P.S. To what extent do these ideas generalize to higher infinities? Assuming some assumptions about cardinal arithmetic, they generalize quite straightforwardly. If \kappa is an infinite cardinal and \kappa^{<\kappa} = \kappa, then it is meaningful to talk about the “random graph of size \kappa,” and this graph will be universal for graphs of size \kappa. However, the assumption \kappa^{<\kappa} = \kappa is not necessarily true for uncountable cardinals. In fact, it is consistent with the axioms of set theory that there are no universal graphs of size \aleph_1. The question of the existence of universal graphs becomes especially interesting at cardinals of the form \mu^+, where \mu is a singular cardinal; much work has been done even in the last few years on this topic.

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The Simurgh (Universal Structures I)

To see a World in a Grain of Sand
And a Heaven in a Wild Flower
Hold Infinity in the palm of your hand
And Eternity in an hour

-William Blake, “Auguries of Innocence”

In Persian mythology, the Simurgh is a bird that lives in the mountains of Alborz. Sometimes she has the head or body of a dog, sometimes of a human. She has witnessed the destruction of the world three times. The wind of her beating wings is responsible for scattering seeds from the Tree of Life, creating all plants in the world.

The Simurgh is, in some tellings, the archetype of all birds. Her name resembles the Persian phrase si murg, meaning “thirty birds.”

In The Conference of the Birds, Farid ud-Din Attar’s 12th-century masterpiece, the birds of the world undertake a journey to find the Simurgh. And they succeed.

Their life came from that close, insistent sun
And in its vivid rays they shone as one.
There in the Simorgh’s radiant face they saw
Themselves, the Simorgh of the world – with awe
They gazed, and dared at last to comprehend
They were the Simorgh and the journey’s end.
They see the Simorgh – at themselves they stare,
And see a second Simorgh standing there;
They look at both and see the two are one,
That this is that, that this, the goal is won.

-Farid ud-Din Attar, The Conference of the Birds

The Simurgh is a bird that contains all birds. She is a universal bird.

Unsurprisingly, the Simurgh shows up a number of times in the works of Jorge Luis Borges, in both his short stories and his essays. One reference appears in the masterful story, “The Aleph,” a particularly rich and dense work which you should certainly read for yourself.

“The Aleph” is partly about how we create our own worlds, how we approximate the unknowable universe within our lives and our art. The narrator of the story, also named Borges, grieving the loss of his beloved Beatriz, pays repeated visits to the home of her father and her cousin, the poet Carlos Argentino Daneri. On one of these visits, Carlos Argentino takes Borges to his basement to show him the source of his poetry, the titular Aleph, a single point that contains the universe.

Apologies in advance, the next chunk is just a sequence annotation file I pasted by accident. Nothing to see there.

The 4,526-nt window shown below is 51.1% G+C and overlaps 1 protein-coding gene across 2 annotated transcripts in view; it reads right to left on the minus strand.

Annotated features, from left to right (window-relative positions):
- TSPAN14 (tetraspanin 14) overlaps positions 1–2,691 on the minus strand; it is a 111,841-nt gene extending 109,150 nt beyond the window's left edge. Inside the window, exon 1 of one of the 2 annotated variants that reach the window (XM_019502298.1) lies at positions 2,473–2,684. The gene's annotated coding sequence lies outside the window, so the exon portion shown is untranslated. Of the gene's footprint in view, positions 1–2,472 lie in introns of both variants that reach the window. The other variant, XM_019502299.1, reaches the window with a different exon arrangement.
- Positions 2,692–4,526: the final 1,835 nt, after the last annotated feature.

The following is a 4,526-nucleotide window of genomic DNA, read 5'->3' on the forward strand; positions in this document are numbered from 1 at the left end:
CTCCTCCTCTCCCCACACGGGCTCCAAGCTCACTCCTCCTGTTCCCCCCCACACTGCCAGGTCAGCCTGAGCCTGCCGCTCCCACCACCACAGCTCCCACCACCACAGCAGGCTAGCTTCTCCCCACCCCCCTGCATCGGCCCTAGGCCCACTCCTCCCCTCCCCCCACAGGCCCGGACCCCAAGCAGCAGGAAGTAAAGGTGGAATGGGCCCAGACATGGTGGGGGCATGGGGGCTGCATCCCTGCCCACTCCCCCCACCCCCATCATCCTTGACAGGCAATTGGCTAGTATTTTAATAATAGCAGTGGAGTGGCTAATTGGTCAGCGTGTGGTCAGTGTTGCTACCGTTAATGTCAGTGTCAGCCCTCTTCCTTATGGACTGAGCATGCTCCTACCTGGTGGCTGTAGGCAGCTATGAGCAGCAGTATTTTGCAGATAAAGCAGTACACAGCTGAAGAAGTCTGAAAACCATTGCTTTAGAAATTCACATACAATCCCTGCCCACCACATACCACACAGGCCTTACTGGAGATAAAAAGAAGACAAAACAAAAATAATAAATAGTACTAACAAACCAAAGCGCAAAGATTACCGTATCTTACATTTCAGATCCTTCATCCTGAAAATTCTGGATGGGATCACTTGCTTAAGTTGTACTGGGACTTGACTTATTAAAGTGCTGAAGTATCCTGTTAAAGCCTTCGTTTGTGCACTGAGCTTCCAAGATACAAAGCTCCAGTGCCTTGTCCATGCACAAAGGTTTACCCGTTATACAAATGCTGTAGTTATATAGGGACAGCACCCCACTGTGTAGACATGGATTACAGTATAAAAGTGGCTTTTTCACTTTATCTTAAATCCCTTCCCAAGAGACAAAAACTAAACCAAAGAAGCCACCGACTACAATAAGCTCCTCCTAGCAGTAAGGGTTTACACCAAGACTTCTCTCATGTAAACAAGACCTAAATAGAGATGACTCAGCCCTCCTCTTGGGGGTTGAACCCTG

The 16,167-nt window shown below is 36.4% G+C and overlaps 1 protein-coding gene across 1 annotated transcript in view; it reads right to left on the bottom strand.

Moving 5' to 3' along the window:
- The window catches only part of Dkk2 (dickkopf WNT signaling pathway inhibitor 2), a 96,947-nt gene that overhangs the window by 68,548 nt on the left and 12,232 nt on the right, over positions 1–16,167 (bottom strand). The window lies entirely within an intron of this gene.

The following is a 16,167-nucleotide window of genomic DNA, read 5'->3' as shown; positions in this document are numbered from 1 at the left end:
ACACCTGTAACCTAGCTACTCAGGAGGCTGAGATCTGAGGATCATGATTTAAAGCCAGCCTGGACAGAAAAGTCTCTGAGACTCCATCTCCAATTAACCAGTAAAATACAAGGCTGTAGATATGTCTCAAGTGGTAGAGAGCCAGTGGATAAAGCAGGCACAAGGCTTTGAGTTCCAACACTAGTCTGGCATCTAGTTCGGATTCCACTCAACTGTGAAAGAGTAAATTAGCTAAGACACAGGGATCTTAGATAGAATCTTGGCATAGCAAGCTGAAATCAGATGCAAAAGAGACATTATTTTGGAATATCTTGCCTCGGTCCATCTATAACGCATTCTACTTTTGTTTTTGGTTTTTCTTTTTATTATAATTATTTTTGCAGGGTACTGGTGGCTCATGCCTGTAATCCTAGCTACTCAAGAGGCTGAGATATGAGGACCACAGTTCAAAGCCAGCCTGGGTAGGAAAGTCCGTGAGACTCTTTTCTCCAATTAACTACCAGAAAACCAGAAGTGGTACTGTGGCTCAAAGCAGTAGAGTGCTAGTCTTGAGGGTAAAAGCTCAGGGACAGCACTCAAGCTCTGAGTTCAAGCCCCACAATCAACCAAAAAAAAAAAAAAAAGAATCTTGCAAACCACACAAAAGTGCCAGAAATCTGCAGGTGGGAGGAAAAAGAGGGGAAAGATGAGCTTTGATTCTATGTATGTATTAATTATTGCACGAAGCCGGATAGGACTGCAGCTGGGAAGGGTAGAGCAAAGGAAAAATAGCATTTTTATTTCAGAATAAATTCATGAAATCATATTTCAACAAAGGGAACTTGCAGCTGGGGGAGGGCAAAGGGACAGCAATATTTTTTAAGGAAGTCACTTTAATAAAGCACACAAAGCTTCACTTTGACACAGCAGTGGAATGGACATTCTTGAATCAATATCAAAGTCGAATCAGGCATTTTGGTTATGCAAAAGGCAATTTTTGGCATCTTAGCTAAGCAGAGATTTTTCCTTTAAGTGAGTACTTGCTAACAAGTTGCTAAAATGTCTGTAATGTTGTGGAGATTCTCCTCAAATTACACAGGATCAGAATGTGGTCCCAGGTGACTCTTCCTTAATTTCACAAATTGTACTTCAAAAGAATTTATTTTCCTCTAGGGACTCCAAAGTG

On the back part of the step, toward the right, I saw a small iridescent sphere of almost unbearable brilliance. At first I thought it was revolving; then I realised that this movement was an illusion created by the dizzying world it bounded. The Aleph’s diameter was probably little more than an inch, but all space was there, actual and undiminished. Each thing (a mirror’s face, let us say) was infinite things, since I distinctly saw it from every angle of the universe. I saw the teeming sea; I saw daybreak and nightfall; I saw the multitudes of America; I saw a silvery cobweb in the center of a black pyramid; I saw a splintered labyrinth (it was London); I saw, close up, unending eyes watching themselves in me as in a mirror; I saw all the mirrors on earth and none of them reflected me; I saw in a backyard of Soler Street the same tiles that thirty years before I’d seen in the entrance of a house in Fray Bentos; I saw bunches of grapes, snow, tobacco, lodes of metal, steam; I saw convex equatorial deserts and each one of their grains of sand; I saw a woman in Inverness whom I shall never forget; I saw her tangled hair, her tall figure, I saw the cancer in her breast; I saw a ring of baked mud in a sidewalk, where before there had been a tree; I saw a summer house in Adrogué and a copy of the first English translation of Pliny — Philemon Holland’s — and all at the same time saw each letter on each page (as a boy, I used to marvel that the letters in a closed book did not get scrambled and lost overnight); I saw a sunset in Querétaro that seemed to reflect the colour of a rose in Bengal; I saw my empty bedroom; I saw in a closet in Alkmaar a terrestrial globe between two mirrors that multiplied it endlessly; I saw horses with flowing manes on a shore of the Caspian Sea at dawn; I saw the delicate bone structure of a hand; I saw the survivors of a battle sending out picture postcards; I saw in a showcase in Mirzapur a pack of Spanish playing cards; I saw the slanting shadows of ferns on a greenhouse floor; I saw tigers, pistons, bison, tides, and armies; I saw all the ants on the planet; I saw a Persian astrolabe; I saw in the drawer of a writing table (and the handwriting made me tremble) unbelievable, obscene, detailed letters, which Beatriz had written to Carlos Argentino; I saw a monument I worshipped in the Chacarita cemetery; I saw the rotted dust and bones that had once deliciously been Beatriz Viterbo; I saw the circulation of my own dark blood; I saw the coupling of love and the modification of death; I saw the Aleph from every point and angle, and in the Aleph I saw the earth and in the earth the Aleph and in the Aleph the earth; I saw my own face and my own bowels; I saw your face; and I felt dizzy and wept, for my eyes had seen that secret and conjectured object whose name is common to all men but which no man has looked upon — the unimaginable universe.